Presentation by Claude Bouchard, M.D., Universite Laval, Quebec, Canada, at AAAS symposium on "Gene-Diet Interactions in Coronary Heart Disease"
There are considerable individual differences in the response to chronic overfeeding for body mass, body composition and a variety of metabolic phenotypes.
We have used an experimental model based on identical twins subjected to treatments lasting for weeks or months to try to identify whether the genes were involved in the heterogeneity in responsiveness. Two overfeeding experiments were undertaken with a total of 18 pairs of young adult male identical twins, and two negative energy balance intervention protocols were executed with the participation of 13 pairs of identical twins.
The results of the most extensive of these experimental protocols are summarized here. Twelve pairs of young adult male monozygotic twins were overfed by 1000 kcal per day, 6 days a week, for a 100-day period. The total excess amount each man consumed was 84,000 kcal. The similarity within each pair in the response to overfeeding was significant with respect to body weight, percent body fat, and subcutaneous fat, with about three times more variance among pairs than within pairs.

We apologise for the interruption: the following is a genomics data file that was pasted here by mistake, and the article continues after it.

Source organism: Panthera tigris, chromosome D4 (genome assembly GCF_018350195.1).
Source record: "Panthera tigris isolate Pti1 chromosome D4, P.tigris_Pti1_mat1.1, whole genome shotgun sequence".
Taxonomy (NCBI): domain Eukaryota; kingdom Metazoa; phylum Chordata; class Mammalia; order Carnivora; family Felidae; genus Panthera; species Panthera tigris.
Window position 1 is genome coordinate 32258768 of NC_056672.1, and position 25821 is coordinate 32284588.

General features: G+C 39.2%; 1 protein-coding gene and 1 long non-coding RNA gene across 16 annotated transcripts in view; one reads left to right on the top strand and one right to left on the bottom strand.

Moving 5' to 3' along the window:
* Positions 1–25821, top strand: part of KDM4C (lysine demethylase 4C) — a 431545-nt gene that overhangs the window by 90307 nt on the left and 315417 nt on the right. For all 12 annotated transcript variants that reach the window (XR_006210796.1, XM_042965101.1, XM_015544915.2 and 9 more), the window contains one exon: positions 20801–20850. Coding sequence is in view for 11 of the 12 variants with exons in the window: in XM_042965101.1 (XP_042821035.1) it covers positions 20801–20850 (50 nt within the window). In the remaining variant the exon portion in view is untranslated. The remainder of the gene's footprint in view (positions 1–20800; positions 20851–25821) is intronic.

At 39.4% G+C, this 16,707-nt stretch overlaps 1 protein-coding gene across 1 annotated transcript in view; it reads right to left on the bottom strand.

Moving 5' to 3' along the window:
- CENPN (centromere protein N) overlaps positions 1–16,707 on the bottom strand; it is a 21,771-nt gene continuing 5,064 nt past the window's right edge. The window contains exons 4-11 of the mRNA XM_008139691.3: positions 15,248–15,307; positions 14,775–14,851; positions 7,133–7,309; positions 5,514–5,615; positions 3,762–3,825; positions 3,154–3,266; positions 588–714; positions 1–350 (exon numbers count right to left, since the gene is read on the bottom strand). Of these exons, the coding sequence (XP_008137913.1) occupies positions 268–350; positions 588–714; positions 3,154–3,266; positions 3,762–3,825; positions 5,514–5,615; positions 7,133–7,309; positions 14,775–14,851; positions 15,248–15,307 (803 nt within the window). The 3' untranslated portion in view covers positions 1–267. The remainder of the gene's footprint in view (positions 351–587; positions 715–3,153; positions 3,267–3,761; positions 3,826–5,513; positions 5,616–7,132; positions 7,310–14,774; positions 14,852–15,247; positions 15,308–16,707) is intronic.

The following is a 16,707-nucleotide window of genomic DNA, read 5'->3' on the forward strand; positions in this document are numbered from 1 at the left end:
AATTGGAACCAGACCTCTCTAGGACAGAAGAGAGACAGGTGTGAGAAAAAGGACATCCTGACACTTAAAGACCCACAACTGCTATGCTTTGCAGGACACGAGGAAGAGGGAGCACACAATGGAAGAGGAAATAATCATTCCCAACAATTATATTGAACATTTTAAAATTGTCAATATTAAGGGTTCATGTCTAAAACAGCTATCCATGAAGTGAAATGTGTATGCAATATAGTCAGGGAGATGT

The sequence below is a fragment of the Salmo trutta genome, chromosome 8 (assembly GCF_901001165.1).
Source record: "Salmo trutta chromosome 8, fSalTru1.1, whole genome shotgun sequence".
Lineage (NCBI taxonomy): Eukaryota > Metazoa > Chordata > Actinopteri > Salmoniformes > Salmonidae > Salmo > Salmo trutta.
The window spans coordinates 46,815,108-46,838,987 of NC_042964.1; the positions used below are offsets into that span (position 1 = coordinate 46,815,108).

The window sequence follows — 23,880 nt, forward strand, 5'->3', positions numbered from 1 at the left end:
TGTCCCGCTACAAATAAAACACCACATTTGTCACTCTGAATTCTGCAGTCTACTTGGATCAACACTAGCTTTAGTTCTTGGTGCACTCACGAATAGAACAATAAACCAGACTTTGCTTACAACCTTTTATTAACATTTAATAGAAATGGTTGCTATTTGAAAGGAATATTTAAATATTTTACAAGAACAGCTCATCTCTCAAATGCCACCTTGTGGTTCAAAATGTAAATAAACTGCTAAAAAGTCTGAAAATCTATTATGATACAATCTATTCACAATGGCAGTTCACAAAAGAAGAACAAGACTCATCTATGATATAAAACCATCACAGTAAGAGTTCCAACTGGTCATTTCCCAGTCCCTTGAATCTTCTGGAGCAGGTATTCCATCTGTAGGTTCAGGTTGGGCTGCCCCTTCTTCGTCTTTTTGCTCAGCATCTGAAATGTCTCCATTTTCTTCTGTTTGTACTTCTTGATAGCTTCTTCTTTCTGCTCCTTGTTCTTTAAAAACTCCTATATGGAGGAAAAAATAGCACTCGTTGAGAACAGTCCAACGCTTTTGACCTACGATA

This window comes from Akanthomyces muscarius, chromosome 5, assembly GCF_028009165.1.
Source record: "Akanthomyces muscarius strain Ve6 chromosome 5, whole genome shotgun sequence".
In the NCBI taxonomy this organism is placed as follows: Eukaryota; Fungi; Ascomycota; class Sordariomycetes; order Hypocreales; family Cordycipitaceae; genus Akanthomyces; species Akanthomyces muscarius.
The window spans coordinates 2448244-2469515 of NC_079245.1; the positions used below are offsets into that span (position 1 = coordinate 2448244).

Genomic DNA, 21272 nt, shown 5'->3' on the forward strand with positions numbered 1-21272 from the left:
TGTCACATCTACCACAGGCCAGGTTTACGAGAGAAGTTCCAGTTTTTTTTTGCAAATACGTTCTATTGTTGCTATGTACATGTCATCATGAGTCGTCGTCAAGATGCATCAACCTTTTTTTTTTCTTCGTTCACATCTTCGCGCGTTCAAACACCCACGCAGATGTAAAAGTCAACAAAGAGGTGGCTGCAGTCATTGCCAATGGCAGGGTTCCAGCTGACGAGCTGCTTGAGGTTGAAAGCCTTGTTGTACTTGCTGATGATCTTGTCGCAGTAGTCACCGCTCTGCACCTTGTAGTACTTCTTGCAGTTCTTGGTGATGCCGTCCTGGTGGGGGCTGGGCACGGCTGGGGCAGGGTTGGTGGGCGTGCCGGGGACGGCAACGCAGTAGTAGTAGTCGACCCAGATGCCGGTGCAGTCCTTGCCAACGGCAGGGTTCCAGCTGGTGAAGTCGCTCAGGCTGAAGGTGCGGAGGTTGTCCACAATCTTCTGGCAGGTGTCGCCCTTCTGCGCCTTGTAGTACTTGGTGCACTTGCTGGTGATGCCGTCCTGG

After adjustment for the gains in fat mass, the within-pair similarity was particularly evident with respect to the changes in regional fat distribution and amount of abdominal visceral fat with about six times as much variance among pairs as within pairs. The within-pair resemblance for the changes in fasting insulin, insulin response to a glucose load, plasma lipids and lipoproteins was also quite significant but it was reduced when the gains in total body fat were taken into account.
The twins were remeasured 4 months after the overfeeding protocol and again 5
years later. The within-pair resemblance in the post overfeeding changes in
body composition, fat distribution, insulin and plasma lipoprotein levels was
Contact: Cathy Yarbrough
American Heart Association